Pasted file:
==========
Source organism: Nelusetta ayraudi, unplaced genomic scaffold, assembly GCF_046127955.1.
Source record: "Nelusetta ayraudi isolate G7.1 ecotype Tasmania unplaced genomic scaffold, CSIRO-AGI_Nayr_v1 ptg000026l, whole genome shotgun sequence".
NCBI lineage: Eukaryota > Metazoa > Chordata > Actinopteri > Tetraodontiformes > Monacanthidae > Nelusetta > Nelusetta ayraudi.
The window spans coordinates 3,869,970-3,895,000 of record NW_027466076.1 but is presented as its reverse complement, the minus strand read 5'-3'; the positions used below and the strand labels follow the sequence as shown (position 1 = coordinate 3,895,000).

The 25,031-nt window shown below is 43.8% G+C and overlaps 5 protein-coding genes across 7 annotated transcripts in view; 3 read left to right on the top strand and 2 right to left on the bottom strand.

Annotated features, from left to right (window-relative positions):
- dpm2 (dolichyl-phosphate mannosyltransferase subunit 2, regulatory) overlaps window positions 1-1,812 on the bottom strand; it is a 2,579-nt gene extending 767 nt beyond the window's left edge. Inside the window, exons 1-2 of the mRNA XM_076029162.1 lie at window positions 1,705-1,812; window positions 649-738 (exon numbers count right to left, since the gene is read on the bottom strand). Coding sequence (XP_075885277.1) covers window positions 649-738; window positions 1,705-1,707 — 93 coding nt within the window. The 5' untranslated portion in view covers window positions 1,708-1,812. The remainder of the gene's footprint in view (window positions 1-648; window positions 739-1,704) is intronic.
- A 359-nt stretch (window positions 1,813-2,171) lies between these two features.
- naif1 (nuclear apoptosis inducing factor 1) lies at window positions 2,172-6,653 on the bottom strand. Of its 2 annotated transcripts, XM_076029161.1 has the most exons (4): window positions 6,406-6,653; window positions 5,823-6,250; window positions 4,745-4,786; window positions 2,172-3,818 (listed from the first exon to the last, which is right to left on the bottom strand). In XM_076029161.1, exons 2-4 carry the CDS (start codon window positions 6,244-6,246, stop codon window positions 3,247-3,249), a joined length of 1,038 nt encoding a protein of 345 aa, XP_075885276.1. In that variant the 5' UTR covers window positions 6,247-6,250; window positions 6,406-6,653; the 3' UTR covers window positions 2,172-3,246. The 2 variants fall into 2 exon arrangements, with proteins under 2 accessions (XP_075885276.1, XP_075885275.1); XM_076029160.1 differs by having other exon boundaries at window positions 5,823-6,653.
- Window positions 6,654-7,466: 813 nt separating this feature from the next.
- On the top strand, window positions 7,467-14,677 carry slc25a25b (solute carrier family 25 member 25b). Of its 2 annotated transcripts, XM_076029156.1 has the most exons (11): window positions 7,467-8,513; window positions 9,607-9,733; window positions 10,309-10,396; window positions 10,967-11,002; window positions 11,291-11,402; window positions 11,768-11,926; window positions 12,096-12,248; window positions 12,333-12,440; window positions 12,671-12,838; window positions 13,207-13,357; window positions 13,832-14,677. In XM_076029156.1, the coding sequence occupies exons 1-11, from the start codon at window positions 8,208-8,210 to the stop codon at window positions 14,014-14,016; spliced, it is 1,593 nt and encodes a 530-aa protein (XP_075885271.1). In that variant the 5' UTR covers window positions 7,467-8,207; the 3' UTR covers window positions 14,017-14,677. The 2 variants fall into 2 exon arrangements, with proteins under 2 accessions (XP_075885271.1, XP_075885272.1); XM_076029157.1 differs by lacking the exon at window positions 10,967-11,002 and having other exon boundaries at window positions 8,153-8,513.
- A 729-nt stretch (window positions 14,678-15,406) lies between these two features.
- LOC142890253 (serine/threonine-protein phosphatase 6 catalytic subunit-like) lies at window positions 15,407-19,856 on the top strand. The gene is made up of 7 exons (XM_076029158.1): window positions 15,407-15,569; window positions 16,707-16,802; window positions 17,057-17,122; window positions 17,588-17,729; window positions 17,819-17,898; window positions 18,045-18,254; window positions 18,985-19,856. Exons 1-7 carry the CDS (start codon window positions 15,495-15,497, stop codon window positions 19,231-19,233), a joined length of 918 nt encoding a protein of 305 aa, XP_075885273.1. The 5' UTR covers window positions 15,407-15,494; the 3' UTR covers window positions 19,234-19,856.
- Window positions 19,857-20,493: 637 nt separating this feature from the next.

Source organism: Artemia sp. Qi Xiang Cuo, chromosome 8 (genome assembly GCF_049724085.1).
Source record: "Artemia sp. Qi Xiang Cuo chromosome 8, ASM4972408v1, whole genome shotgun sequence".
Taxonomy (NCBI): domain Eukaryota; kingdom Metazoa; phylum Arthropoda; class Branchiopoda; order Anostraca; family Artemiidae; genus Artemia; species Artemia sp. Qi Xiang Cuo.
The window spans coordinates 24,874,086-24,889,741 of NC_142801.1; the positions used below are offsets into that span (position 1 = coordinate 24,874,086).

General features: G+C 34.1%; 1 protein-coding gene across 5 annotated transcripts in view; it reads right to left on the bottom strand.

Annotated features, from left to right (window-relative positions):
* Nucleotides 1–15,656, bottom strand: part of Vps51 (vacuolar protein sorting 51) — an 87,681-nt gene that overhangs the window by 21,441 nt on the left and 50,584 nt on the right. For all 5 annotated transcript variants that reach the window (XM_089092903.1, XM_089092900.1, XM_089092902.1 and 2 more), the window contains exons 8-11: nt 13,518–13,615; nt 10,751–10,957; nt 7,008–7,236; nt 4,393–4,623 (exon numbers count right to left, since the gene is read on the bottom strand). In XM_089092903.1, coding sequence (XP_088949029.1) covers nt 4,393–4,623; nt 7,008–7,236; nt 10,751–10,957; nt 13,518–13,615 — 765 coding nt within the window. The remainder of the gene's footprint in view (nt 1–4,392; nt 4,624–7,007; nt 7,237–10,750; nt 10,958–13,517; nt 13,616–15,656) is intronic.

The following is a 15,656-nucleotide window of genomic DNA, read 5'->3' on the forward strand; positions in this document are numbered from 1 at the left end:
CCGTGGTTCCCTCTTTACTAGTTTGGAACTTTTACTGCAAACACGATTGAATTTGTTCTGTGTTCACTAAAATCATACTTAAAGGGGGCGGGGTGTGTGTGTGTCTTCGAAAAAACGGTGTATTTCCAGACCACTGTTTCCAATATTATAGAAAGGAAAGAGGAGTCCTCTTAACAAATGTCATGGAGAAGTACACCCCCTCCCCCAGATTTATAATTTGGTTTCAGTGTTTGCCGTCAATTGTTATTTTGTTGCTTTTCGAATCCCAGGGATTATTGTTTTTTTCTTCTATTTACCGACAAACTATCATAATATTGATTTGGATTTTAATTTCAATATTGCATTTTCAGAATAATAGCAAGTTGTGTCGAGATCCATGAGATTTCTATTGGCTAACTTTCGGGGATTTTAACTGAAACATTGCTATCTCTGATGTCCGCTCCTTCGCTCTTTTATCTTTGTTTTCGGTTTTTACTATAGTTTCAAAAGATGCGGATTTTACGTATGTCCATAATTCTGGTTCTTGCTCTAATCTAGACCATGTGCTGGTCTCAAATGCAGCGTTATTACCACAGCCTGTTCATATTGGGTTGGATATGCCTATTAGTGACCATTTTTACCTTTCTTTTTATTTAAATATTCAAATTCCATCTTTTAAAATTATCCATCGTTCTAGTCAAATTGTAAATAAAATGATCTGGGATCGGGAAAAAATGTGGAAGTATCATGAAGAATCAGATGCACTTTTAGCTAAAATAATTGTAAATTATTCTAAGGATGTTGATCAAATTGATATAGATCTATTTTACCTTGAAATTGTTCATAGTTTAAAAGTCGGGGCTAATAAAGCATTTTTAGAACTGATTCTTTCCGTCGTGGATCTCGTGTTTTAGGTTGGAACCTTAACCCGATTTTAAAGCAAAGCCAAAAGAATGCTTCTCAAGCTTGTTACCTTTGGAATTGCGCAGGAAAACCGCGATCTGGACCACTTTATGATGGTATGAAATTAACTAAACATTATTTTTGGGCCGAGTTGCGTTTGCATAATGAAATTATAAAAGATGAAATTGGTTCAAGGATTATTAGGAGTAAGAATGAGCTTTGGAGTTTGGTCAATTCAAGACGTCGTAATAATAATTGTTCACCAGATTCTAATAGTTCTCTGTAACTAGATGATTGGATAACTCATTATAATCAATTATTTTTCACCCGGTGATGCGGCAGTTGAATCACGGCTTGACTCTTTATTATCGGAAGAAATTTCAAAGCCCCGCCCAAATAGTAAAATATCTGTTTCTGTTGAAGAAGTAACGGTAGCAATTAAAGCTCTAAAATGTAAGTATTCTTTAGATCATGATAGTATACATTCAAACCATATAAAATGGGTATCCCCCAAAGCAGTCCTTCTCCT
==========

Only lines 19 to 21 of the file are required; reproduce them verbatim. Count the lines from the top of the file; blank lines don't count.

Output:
General features: G+C 34.1%; 1 protein-coding gene across 5 annotated transcripts in view; it reads right to left on the bottom strand.

Annotated features, from left to right (window-relative positions):
* Nucleotides 1–15,656, bottom strand: part of Vps51 (vacuolar protein sorting 51) — an 87,681-nt gene that overhangs the window by 21,441 nt on the left and 50,584 nt on the right. For all 5 annotated transcript variants that reach the window (XM_089092903.1, XM_089092900.1, XM_089092902.1 and 2 more), the window contains exons 8-11: nt 13,518–13,615; nt 10,751–10,957; nt 7,008–7,236; nt 4,393–4,623 (exon numbers count right to left, since the gene is read on the bottom strand). In XM_089092903.1, coding sequence (XP_088949029.1) covers nt 4,393–4,623; nt 7,008–7,236; nt 10,751–10,957; nt 13,518–13,615 — 765 coding nt within the window. The remainder of the gene's footprint in view (nt 1–4,392; nt 4,624–7,007; nt 7,237–10,750; nt 10,958–13,517; nt 13,616–15,656) is intronic.